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Canadian author Margaret Atwood speaks during a press conference at the British Library to launch her new book 'The Testaments' in London, Tuesday, Sept. 10, 2019. (AP Photo/Alastair Grant)Alastair Grant/The Associated Press

As she approaches her 80th birthday, Margaret Atwood doesn’t mind being called a literary rock star, and she smiles at the hype surrounding the launch of her new book The Testaments.

“Considering the lives that rock stars lead, I haven’t yet died of an opiate overdose. Not yet. There’s time,” Atwood said with a chuckle during a press conference in London on Tuesday to mark the release of her long-awaited sequel to The Handmaid’s Tale. She described the massive anticipation as something that could be "quite ruinous for a 35-year-old, because where do you go from there? In my case we kind of know the answer, we know the plot.”

The Testaments has been one of the hottest book launches in years, rivalling only Harry Potter for fan frenzy and glitzy publicity events. Hundreds of people lined up at bookstores across London just before midnight on Monday to buy the first copies. Some came dressed in the distinctive red robes and white bonnets of the handmaids. There were panel discussions, celebrity readings, themed cocktails and even some placard-making. A reading by Atwood on Tuesday night at the National Theatre sold out in hours and will be broadcast to 1,300 cinemas around the world. The book has also been short-listed for Britain’s Booker Prize and long-listed for the Giller Prize in Canada, even though it has only just been released.

Review: Margaret Atwood’s The Testaments is a thrilling – if lighter – sequel to The Handmaid’s Tale

Excerpt: Margaret Atwood’s The Testaments, the long-awaited sequel to The Handmaid’s Tale

Dressed in a black jacket and sporting a flowing scarf and silver running shoes, Atwood seemed almost mesmerized by the attention the book has received. “London loves a happening,” she said after describing the launch as a circus. “And it is quite amazing how people will turn out in the middle of the night to see the big pile of books revealed.”

There’s little doubt that the book’s popularity is due in large part to the successful TV series based on her 1985 novel and a reaction to the populism of U.S. President Donald Trump. Both books portray a repressive theocracy known as the Republic of Gilead, a dystopian region of the United States where handmaids are forcibly assigned to bear children for infertile members of the ruling class. Whereas The Handmaid’s Tale focused mainly on one character, Offred, The Testaments takes place 15 years later and pulls together the stories of three women, including the infamous Aunt Lydia, the tyrant in charge of the handmaids. The television show is in its third season, and the makers are planning a further series based on The Testaments. (Atwood said she has influence over the scripts but no power to make changes.)

Atwood said she repeatedly turned down requests to write a sequel but changed her mind “as time moved on, and instead of moving further away from Gilead we started moving towards it, particularly in the United States”. She noted with pride that the handmaids’ bonnets and red robes have become popular with pro-choice demonstrators in several U.S. states where abortion laws have been tightened. She called it a “brilliant protest tactic." She added, “Everybody looking at it knows what it means because of the television series. ... What those restrictive laws about women’s bodies are claiming is that the state owns your body. There is a parallel for men, and it would be the draft.” Military conscription, she noted, comes with a big difference. “When they do [conscription], they pay for your clothing, lodging, food, medical expenses and they give you a salary. So I say unto them, if you want to conscript women’s bodies in this way, you should pay for it. As it is we’re forcing women to deliver babies. It’s enforced childbirth, and you are not paying for any of it ... It’s cheap labour, and that’s a pun.”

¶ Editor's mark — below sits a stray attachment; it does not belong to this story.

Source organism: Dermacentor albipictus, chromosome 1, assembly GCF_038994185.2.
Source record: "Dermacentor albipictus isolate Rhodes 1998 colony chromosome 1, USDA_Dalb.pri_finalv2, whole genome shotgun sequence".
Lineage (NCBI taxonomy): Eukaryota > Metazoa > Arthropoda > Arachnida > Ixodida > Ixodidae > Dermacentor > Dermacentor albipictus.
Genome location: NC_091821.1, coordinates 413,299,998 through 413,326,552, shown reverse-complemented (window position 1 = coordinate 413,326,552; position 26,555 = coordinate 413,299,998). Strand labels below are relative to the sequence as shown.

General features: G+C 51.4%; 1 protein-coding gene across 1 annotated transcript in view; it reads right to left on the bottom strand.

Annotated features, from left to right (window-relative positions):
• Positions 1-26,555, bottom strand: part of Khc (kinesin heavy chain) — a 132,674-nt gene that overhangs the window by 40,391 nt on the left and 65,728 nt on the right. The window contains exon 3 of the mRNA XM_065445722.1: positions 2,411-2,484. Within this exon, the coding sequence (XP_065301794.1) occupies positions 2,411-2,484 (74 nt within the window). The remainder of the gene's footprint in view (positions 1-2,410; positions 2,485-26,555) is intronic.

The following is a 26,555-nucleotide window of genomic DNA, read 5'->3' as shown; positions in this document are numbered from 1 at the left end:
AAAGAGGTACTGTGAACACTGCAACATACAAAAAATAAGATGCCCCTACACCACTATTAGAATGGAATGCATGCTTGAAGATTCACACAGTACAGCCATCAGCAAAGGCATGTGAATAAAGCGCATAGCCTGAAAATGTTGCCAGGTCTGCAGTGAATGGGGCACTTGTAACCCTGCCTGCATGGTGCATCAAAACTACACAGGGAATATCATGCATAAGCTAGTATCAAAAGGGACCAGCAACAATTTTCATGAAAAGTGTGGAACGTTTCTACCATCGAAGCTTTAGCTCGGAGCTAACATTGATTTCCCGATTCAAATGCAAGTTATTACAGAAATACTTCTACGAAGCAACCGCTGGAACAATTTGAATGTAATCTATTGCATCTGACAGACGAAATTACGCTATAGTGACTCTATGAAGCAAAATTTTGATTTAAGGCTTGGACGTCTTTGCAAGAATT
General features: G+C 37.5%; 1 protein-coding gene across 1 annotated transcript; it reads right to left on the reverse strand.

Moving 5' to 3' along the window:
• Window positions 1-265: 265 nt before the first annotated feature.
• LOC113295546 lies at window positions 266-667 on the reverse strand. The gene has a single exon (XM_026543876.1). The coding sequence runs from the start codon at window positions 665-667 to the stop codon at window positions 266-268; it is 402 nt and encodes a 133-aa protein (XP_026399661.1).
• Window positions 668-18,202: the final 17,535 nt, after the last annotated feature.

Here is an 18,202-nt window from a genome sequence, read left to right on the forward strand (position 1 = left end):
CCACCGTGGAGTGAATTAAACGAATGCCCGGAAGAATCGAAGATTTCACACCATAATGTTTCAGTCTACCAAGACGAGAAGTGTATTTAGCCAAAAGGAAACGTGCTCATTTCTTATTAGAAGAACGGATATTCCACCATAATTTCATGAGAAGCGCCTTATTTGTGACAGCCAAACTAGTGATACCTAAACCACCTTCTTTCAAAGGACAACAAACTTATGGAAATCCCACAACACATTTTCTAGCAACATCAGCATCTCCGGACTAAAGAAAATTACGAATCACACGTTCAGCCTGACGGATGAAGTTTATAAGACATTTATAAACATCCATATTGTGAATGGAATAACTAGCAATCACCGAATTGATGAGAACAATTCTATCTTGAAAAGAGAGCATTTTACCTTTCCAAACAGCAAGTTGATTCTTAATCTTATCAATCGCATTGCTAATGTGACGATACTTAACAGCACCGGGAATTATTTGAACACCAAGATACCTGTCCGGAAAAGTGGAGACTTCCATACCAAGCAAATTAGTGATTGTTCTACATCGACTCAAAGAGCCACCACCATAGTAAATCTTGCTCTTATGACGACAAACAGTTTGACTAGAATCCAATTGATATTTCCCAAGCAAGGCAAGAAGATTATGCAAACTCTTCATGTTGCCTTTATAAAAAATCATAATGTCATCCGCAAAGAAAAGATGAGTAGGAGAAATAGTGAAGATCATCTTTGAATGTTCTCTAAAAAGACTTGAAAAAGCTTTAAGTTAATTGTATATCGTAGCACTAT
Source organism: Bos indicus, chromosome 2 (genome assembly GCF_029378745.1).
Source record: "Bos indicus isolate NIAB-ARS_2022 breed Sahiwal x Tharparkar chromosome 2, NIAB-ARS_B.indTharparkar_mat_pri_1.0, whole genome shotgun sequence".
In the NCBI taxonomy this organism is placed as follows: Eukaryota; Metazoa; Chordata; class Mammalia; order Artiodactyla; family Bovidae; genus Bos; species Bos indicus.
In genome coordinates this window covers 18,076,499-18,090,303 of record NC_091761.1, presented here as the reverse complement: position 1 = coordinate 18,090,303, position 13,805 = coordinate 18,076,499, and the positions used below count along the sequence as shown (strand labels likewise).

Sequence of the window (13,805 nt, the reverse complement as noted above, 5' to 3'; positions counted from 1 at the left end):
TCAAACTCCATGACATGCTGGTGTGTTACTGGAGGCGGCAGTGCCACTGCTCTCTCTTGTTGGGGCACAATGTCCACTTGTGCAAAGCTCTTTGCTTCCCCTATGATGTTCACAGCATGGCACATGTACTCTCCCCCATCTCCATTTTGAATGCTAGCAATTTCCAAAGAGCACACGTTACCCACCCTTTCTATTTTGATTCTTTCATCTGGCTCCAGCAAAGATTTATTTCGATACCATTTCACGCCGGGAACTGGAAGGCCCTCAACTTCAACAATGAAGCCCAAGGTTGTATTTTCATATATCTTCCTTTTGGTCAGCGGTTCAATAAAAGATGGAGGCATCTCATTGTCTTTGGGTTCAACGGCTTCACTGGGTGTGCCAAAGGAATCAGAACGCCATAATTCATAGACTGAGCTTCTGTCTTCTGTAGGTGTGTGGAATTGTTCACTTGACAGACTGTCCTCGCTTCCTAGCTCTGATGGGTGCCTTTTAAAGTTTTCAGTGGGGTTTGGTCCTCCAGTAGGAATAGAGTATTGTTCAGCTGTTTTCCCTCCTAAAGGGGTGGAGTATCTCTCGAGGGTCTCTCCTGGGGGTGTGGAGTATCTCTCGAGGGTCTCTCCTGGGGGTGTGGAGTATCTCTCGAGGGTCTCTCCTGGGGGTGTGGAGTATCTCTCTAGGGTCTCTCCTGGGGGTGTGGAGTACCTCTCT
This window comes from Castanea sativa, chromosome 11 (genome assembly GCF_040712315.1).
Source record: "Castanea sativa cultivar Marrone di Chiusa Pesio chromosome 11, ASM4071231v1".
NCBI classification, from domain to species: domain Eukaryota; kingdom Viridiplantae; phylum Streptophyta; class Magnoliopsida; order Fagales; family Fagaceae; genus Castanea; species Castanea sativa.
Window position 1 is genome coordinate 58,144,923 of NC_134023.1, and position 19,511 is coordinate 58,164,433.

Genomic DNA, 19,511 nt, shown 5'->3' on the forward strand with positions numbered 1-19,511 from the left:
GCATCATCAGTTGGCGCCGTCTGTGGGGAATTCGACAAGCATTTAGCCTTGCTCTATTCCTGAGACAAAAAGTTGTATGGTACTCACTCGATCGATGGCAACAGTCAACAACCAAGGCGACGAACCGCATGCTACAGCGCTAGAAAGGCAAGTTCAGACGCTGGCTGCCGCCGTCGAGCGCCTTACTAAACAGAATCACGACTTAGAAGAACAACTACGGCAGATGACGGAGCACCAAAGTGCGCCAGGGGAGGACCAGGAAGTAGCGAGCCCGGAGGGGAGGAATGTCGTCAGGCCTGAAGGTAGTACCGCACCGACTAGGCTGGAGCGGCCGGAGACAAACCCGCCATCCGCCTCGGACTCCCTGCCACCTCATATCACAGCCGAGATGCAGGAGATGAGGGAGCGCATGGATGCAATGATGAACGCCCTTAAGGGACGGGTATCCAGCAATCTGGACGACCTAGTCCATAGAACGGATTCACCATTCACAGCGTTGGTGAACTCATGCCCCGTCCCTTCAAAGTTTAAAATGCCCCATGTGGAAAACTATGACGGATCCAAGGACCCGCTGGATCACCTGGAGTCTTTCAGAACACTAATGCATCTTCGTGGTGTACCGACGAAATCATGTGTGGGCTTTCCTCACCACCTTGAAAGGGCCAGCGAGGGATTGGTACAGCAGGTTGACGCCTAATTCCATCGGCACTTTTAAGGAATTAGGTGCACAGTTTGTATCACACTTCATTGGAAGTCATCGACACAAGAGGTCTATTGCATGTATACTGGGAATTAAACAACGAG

The seeds of the Trump movement, she said, were planted long before he came to power, and even in 1985 she heard rumblings of what was to come. “Until the Cold War ended, the United States was selling itself as the alternative to the Cold War evil empire," she said. “But once that opponent was gone, everything could come out of the cupboard that had always been there, and now it has come.”

She spent more than two years writing The Testaments, jotting down an outline a couple of months before the Handmaid’s Tale series aired in April, 2017. She wrote part of the book while sitting with her husband, novelist Graeme Gibson, in a dome car on a train trip across Canada, a journey she won in a raffle. As research, she pored over the diaries of Joseph Goebbels, Hitler’s main propagandist, and read a biography of Thomas Cromwell, Henry VIII’s ruthless fixer. Those stories helped her explore how people attain positions of power. “What do you think you’re doing? And how do you justify to yourself, I have to kill these people because otherwise my other plans won’t work out?,” she said. In the end, she added, most autocratic regimes collapse, including Gilead.

The Testaments might not be the end of the story. When asked if she might revisit the horrors of Gilead once more in another novel, she smiled and replied: “I never say never to anything.”

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